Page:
Overbreathing Is Found In Over 95% of People By Dr. Artour Rakhimov - Last updated on August 9, 2018
What is overbreathing?
(or alveolar hyperventilation), since it has the prefix "hyper-", is
breathing more air per minute than the medical norm. The values for
normal minute ventilation (or respiratory minute volume) at rest for a
70-kg man range from 4-6 L/min for older physiological textbooks and up
to 6-9 L/min for some modern textbooks. Obviously, anything that is
more 9-10 L/min is defined as "hyperventilation".
Hyperventilation causes hypocapnia (CO2 deficiency) in the alveoli
of the lungs and, if there is no ventilation-perfusion mismatch, in the
arterial blood and other body cells. In any case (too high or too low
arterial CO2 - arterial hypercapnia or hypocapnia), hyperventilation
always leads to tissue hypoxia (low oxygen levels in cells).
Official story about overbreathing
Hyperventilation, as nearly all medical sources imply
(e.g., Wikipedia, Emedicine.com, and many others), happens rarely, in
such cases as anxiety panic, or other more exotic situations. For
example, click here.
These medical sources cannot even provide the correct definition of
hyperventilation or "hyper" + "ventilation". What do we know about
exact numbers for ventilation at rest in people with chronic diseases?
Do healthy people have normal minute ventilation rates? How common is hyperventilation?
What is the real story related to hyperventilation?
This data explains
the pathological changes and high prevalence of chronic disorders (or
diseases of civilization), due to hyperventilation, in modern
population. Since modern people breathe about 2 times more than the
medical norm, they usually suffer from low CO2 values in the arterial
blood (ventilation-perfusion mismatch is not a very common condition).
Carbon dioxide is a potent dilator of blood vessels (vasodilator)
and is crucial for the
Bohr effect (O2 transport from red blood cells to tissues). As a result
of hyperventilation, modern people experience reduced oxygen levels in
the brain, heart, kidneys and all other vital organs. Cell hypoxia
causes or favors inflammatory conditions, production of free radicals
and suppression of the immune system. Apart from these effects, there
are devastating effects of the hyperventilation syndrome on the brain
due to hypocapnia or a lack of CO2, which has calming or sedative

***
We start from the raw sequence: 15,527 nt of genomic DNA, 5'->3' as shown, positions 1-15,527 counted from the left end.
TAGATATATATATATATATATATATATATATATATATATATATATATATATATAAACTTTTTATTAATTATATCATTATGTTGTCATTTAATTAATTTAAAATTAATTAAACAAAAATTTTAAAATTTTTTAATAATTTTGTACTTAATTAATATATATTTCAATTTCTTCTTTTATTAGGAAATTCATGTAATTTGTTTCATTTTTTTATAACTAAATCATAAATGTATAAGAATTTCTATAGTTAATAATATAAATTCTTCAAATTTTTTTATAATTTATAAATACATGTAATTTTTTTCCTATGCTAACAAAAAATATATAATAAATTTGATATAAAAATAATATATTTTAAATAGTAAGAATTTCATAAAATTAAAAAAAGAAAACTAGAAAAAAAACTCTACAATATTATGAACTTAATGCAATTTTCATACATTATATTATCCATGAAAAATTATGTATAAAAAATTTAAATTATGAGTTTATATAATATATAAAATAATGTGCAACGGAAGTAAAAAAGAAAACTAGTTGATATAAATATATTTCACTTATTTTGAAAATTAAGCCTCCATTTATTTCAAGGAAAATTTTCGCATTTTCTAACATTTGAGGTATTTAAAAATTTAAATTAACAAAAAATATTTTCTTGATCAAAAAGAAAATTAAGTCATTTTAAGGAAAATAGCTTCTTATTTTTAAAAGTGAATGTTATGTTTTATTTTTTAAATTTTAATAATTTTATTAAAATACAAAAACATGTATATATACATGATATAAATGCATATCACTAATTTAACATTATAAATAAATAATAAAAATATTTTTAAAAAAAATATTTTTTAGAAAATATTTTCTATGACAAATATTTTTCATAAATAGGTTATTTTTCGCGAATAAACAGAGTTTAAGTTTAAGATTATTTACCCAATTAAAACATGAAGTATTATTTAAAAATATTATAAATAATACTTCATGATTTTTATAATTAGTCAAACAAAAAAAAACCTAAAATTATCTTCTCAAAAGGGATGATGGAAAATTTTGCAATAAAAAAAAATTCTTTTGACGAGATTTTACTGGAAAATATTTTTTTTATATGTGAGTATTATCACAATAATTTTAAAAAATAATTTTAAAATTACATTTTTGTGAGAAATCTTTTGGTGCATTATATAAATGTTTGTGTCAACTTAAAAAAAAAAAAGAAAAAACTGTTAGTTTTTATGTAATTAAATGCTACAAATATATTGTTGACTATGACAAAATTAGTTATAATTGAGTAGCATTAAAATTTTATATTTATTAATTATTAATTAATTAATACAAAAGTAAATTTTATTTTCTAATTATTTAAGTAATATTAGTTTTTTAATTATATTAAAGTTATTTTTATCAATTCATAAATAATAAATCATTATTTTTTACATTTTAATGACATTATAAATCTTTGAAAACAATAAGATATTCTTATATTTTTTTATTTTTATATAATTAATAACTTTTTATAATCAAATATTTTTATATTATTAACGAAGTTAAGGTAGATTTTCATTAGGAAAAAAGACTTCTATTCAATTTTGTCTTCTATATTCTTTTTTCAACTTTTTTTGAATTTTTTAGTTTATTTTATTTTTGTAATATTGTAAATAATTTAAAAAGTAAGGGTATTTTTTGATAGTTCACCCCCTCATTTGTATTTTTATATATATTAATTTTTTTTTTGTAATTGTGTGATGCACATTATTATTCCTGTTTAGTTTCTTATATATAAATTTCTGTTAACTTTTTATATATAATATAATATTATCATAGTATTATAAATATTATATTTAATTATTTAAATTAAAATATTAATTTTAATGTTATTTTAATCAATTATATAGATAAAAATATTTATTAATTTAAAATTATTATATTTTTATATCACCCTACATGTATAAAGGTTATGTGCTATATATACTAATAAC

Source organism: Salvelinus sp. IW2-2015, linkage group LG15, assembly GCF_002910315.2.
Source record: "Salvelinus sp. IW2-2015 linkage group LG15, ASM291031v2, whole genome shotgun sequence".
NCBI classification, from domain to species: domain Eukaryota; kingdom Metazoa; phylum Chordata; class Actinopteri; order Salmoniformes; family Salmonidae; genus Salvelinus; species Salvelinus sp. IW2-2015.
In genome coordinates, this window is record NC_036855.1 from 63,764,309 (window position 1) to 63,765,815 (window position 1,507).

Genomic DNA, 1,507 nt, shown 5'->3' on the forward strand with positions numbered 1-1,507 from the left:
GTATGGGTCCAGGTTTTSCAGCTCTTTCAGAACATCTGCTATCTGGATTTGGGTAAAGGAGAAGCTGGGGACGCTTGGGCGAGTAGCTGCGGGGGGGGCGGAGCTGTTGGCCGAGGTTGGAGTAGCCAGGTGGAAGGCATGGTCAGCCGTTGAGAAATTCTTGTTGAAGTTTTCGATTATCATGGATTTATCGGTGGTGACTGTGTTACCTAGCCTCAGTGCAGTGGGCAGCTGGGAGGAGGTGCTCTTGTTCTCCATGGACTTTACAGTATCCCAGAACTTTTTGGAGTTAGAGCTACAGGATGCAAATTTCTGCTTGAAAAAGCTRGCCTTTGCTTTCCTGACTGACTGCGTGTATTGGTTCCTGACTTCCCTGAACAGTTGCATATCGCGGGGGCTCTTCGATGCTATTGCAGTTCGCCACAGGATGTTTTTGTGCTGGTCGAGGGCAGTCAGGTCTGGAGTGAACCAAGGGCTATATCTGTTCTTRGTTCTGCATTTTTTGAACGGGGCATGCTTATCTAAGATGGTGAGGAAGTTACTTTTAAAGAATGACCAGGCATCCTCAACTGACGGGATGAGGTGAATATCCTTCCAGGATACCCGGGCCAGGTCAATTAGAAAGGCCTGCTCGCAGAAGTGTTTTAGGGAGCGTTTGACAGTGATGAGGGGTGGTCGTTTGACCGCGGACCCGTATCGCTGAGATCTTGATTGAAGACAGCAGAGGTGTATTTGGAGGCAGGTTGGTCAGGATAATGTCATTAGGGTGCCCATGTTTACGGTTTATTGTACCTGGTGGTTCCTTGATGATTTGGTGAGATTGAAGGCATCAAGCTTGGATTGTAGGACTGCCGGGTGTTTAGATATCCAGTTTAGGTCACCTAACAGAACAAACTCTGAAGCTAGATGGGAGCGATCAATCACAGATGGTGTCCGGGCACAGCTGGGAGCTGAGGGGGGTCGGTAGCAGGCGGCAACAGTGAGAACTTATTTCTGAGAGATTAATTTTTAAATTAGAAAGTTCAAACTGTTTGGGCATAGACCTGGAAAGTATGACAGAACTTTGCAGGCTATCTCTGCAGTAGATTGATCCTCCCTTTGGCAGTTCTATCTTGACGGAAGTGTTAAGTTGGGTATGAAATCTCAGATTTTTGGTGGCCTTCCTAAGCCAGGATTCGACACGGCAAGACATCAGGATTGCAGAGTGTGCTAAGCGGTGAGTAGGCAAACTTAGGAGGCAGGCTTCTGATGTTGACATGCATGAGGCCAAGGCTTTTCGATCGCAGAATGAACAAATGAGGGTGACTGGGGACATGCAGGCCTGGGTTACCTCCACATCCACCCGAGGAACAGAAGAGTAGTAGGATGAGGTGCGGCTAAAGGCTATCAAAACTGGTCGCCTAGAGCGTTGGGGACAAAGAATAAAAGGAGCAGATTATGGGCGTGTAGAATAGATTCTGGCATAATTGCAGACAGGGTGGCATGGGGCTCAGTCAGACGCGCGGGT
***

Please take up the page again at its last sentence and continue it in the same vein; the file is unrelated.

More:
properties on nerve cells. These and other hyperventilation-related
physiological effects promote pathological changes and the advance of
chronic health problems, such as
cancer, heart disease and diabetes.
Is overbreathing common in ordinary people?
Chronic hyperventilation is very common for ordinary
people (or "normal subjects") these days. Their average minute
ventilation values are much greater than the normal value, which used
to be the norm about 80-100 years ago.
Minute ventilation (or respiratory minute volume, or flow of air) is
the volume of air which can be inhaled (inhaled minute volume) or
exhaled during 1 minute. It is used to measure one's degree of overbreathing.
Prevalence of hyperventilation in the modern population
Based on standard deviations for the above studies related to
normal subjects, we can state that over 90% of modern normal subjects
breathe more than the medical norms. Therefore, more than 90% of modern
normal subjects suffer from chronic hyperventilation. (One can
also note that authors of modern
books claim that we need to breathe more and expel more CO2.)
This YouTube video (on the right side) provides the definition
and info about prevalence of hyperventilation:
Technical note. If we consider Wikipedia or some other
sources saying 5-8 or 6-8 L/min as a normal range for minute
ventilation, then hyper means more than 8 L/min. With numerous studies
which have found about 12 L/min to be an average and bell-shape or Gaussian
distribution with standard deviation 2-3 L/min (also common), we know
that about 90% will be in the range from 10 to 14 or 9 to 15 L/min. The
remaining part will have less than the lower range 9 or 10, or higher
than the upper range that 14 or 15 L/min. Therefore, less than 10% of
subjects (even less than 5%) are within or less than the norm. We can
get the same result even if you assume 6-9 or 5-9 as normal values.
These are basics of the theory of probability.
There is a certain minumum number for minute ventilation at rest that provides maximum body oxygenation and amazing health benefits. This number in Liters per minute is provided right below here as your bonus content.
For clinical techniques that are used by hundreds of medical doctors in order to treat hyperventilation, visit the Section of this site "Breathing Techniques".
- This page in Spanish: La hiperventilación: ¿Cuán común es?.
Hyperventilation (From MedlinePlus.gov)
What Causes Hyperventilation? (From HealthLine.com)
Causes of Hyperventilation (From WebMD.com)
New breathing students with terminal conditions (end-stage disease) are accepted on CureEndStageDisease.com with Dr. Artour's Triple Guarantee.
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